Education

Quality pre-K helps low-income students score better on reading tests

Texas non-profits say new study supports the importance of early childhood education from academic success. New study shows low-income students performed better in third-grade reading tests when they had a strong pre-kindergarten background.
Texas non-profits say new study supports the importance of early childhood education from academic success. New study shows low-income students performed better in third-grade reading tests when they had a strong pre-kindergarten background. Star-Telegram/Max Faulkner

Participating in full-day, high-quality pre-kindergarten helps low-income students perform better on reading tests in third grade, according to a study released Thursday by the nonprofit Children At Risk.

The study, a collaboration among several nonprofits, is called “Pre-K in Texas: A Critical Component for Academic Success.” The Meadows Foundation in Dallas and the the Miles Foundation in Fort Worth helped produce the report, which is described as the biggest study of its kind since 2012.

The study looks at how participation in Texas strong, full- and half-day pre-kindergarten affects performance on the third-grade State of Texas Assessments of Academic Readiness reading test. Researchers said youngsters performed better in reading and were on track for college readiness when they had a strong pre-kindergarten foundation coupled with strong academics in kindergarten through third grade.

“The research is very clear,” said Robert Sanborn, president and CEO of Children At Risk. “You need the high quality pre-kindergarten for the successes to happen.”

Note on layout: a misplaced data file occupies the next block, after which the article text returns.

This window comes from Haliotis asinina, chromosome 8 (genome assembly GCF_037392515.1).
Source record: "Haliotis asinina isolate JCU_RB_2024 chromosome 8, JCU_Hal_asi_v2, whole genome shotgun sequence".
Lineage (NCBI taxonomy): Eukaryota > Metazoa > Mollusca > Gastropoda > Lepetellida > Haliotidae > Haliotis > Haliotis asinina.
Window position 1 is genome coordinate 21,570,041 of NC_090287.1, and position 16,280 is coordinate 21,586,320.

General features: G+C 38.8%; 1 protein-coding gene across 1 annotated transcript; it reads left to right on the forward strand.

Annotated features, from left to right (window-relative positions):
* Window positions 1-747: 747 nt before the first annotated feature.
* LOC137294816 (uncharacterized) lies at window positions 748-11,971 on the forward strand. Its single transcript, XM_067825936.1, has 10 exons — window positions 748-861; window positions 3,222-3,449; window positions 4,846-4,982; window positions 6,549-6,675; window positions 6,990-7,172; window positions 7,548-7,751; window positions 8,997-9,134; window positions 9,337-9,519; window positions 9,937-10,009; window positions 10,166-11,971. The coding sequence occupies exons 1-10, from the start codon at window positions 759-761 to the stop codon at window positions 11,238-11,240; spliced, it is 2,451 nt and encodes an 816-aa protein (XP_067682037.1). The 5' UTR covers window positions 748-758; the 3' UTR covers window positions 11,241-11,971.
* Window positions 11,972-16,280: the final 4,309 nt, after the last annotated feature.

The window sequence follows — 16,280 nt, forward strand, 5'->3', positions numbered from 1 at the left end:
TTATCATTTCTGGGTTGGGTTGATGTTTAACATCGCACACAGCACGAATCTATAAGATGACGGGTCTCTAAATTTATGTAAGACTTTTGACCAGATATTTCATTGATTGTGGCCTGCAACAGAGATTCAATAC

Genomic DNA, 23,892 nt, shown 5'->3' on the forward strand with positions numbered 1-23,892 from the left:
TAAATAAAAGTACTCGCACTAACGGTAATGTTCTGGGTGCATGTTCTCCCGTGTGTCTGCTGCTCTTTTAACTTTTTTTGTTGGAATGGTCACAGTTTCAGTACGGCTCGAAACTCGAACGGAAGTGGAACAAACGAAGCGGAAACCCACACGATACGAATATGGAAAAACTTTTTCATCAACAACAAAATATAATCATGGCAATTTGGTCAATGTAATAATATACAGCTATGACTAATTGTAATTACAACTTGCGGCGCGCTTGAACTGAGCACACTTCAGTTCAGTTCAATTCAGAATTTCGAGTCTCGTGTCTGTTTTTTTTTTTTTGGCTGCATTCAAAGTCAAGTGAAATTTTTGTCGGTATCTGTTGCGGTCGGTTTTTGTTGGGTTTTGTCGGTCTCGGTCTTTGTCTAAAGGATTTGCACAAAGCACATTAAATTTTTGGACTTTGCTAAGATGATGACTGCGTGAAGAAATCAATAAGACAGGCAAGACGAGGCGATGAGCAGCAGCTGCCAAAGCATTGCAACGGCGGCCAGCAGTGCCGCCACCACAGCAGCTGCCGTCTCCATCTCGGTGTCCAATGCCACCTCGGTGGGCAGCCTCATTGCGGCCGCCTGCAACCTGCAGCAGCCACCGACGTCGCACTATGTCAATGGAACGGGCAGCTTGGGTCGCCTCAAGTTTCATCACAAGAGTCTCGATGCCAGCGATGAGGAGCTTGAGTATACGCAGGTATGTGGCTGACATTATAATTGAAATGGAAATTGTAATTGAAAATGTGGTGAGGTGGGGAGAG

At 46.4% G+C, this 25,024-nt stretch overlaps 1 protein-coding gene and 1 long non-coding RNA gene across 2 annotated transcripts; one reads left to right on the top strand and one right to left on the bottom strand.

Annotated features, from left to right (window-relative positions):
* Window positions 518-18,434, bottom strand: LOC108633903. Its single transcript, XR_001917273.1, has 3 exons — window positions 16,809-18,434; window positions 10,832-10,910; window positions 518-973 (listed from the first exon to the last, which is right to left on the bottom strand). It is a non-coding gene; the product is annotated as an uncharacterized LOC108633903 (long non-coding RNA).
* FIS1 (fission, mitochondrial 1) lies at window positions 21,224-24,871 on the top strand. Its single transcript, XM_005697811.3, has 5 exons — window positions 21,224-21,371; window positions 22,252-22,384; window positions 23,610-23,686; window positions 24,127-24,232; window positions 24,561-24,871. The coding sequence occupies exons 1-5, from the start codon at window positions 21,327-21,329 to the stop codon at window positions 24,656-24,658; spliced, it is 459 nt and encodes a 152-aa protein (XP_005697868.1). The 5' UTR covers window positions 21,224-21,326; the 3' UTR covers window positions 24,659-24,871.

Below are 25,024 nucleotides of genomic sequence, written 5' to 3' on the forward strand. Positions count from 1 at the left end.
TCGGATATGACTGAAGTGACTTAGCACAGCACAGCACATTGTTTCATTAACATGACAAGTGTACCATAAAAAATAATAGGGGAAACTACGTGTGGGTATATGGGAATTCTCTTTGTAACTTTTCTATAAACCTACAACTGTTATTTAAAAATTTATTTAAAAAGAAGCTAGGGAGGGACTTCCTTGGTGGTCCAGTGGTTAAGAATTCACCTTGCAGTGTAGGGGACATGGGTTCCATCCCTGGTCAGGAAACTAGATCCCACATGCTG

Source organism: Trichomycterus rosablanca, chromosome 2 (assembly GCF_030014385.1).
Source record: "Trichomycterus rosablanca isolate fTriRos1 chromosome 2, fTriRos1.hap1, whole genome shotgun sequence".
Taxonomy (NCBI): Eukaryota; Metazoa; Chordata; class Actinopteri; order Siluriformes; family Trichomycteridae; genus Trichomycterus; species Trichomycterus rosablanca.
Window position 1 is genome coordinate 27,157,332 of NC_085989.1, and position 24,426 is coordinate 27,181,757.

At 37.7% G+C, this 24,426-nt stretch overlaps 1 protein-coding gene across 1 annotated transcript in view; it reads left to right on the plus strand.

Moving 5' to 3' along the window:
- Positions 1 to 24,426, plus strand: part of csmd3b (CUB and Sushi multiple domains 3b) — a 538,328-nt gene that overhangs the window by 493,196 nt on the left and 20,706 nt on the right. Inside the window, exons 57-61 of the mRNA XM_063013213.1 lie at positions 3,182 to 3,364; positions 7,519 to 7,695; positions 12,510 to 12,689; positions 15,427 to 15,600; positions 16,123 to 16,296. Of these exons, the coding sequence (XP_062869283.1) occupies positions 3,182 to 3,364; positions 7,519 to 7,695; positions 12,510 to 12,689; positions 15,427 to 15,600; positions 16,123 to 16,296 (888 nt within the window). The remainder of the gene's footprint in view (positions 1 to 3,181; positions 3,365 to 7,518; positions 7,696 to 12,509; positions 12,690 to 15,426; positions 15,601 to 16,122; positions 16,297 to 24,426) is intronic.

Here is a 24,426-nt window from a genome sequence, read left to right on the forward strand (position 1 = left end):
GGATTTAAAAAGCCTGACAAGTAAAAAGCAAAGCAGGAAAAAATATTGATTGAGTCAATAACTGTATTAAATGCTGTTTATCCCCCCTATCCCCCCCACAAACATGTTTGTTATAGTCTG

Children At Risk, whose mission is to advocate for children’s issues, tracked about 47,000 students who began pre-kindergarten in 2010 and completed third grade in 2015. Students in the study were from five major urban school districts — Austin, Dallas, Fort Worth, Houston and San Antonio. Twelve additional school districts near these urban centers were also included. Variables in the analysis were student enrollment, district expenditures on pre-kindergarten, demographics and socio-economic characteristics.

The report outlined three key findings: full-day pre-kindergarten works for the majority of low-income students, investment in better pre-kindergarten can produce positive results for school districts, quality pre-kindergarten coupled with strong academics from kindergarten through grade three have the biggest impact.

The study found that on average, economically disadvantaged students who attended high-quality public pre-kindergarten in 2010 scored higher on the 2015 third-grade STAAR reading assessment than economically disadvantaged students who didn’t have a strong pre-kindergarten background.

At one elementary school outside Austin, students with strong early childhood education scored 81 points higher on the STAAR reading assessment in grade three.

Charles Glover, senior program officer for the Meadows Foundation, said parents can look for certain indicators to see if their children are in a strong pre-kindergarten program: words on walls, pictures, talking, touching and singing.

“Word exposure is huge,” Glover said. “Ninety percent of the brain develops by age 5.”

Texas provides funding for half-day pre-kindergarten for 4-year-olds, Sanborn said. School districts around the state, including Fort Worth, have been moving to offer either full-day or universal pre-kindergarten. But they have to rely on local dollars to fund such programs, he said.

Children At Risk is gearing up to push for more Texas dollars to help pay for these early education programs. For example, education advocates want Gov. Greg Abbott to offer pre-kindergarten grants in the upcoming legislative session. Last session, Abbott successfully pushed an $118 million grant program.

Sanborn said the advocates hope the grant dollars will be doubled to cover pre-kindergarten for two years. The larger goal is to gain more support for full-day pre-kindergarten to be paid for through the state’s formula funding for education.

“It’s the biggest bang for our taxpayer bucks,” Sanborn said.

Diane A. Smith: 817-390-7675, @dianeasmith1

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